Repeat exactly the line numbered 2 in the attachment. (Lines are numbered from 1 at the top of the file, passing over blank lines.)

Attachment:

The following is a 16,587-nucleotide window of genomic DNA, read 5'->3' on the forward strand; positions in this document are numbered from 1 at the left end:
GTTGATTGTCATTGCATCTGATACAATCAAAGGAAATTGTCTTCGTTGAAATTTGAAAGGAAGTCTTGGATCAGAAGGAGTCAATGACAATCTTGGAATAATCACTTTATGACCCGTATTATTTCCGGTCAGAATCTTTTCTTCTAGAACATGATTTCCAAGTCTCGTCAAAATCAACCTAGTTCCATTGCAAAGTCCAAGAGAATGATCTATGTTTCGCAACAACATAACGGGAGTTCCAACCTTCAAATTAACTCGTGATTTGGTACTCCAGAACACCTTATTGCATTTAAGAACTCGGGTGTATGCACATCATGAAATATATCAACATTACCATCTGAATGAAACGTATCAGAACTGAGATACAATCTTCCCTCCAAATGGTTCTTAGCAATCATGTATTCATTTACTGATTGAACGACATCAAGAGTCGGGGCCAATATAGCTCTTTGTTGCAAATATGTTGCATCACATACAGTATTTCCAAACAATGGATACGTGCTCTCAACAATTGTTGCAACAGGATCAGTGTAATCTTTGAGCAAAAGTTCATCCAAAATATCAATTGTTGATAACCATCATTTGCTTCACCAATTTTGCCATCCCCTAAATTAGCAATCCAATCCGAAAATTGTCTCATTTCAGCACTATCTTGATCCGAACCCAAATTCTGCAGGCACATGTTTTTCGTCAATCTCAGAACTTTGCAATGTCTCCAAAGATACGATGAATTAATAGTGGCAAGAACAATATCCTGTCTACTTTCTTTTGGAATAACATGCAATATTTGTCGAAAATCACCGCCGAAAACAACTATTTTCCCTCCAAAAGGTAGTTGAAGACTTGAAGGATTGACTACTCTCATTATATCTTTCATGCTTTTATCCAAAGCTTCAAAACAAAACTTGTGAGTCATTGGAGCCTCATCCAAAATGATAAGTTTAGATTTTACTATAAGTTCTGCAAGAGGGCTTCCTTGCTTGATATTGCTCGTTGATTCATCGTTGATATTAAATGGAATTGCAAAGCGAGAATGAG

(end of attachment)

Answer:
GTTGATTGTCATTGCATCTGATACAATCAAAGGAAATTGTCTTCGTTGAAATTTGAAAGGAAGTCTTGGATCAGAAGGAGTCAATGACAATCTTGGAATAATCACTTTATGACCCGTATTATTTCCGGTCAGAATCTTTTCTTCTAGAACATGATTTCCAAGTCTCGTCAAAATCAACCTAGTTCCATTGCAAAGTCCAAGAGAATGATCTATGTTTCGCAACAACATAACGGGAGTTCCAACCTTCAAATTAACTCGTGATTTGGTACTCCAGAACACCTTATTGCATTTAAGAACTCGGGTGTATGCACATCATGAAATATATCAACATTACCATCTGAATGAAACGTATCAGAACTGAGATACAATCTTCCCTCCAAATGGTTCTTAGCAATCATGTATTCATTTACTGATTGAACGACATCAAGAGTCGGGGCCAATATAGCTCTTTGTTGCAAATATGTTGCATCACATACAGTATTTCCAAACAATGGATACGTGCTCTCAACAATTGTTGCAACAGGATCAGTGTAATCTTTGAGCAAAAGTTCATCCAAAATATCAATTGTTGATAACCATCATTTGCTTCACCAATTTTGCCATCCCCTAAATTAGCAATCCAATCCGAAAATTGTCTCATTTCAGCACTATCTTGATCCGAACCCAAATTCTGCAGGCACATGTTTTTCGTCAATCTCAGAACTTTGCAATGTCTCCAAAGATACGATGAATTAATAGTGGCAAGAACAATATCCTGTCTACTTTCTTTTGGAATAACATGCAATATTTGTCGAAAATCACCGCCGAAAACAACTATTTTCCCTCCAAAAGGTAGTTGAAGACTTGAAGGATTGACTACTCTCATTATATCTTTCATGCTTTTATCCAAAGCTTCAAAACAAAACTTGTGAGTCATTGGAGCCTCATCCAAAATGATAAGTTTAGATTTTACTATAAGTTCTGCAAGAGGGCTTCCTTGCTTGATATTGCTCGTTGATTCATCGTTGATATTAAATGGAATTGCAAAGCGAGAATGAG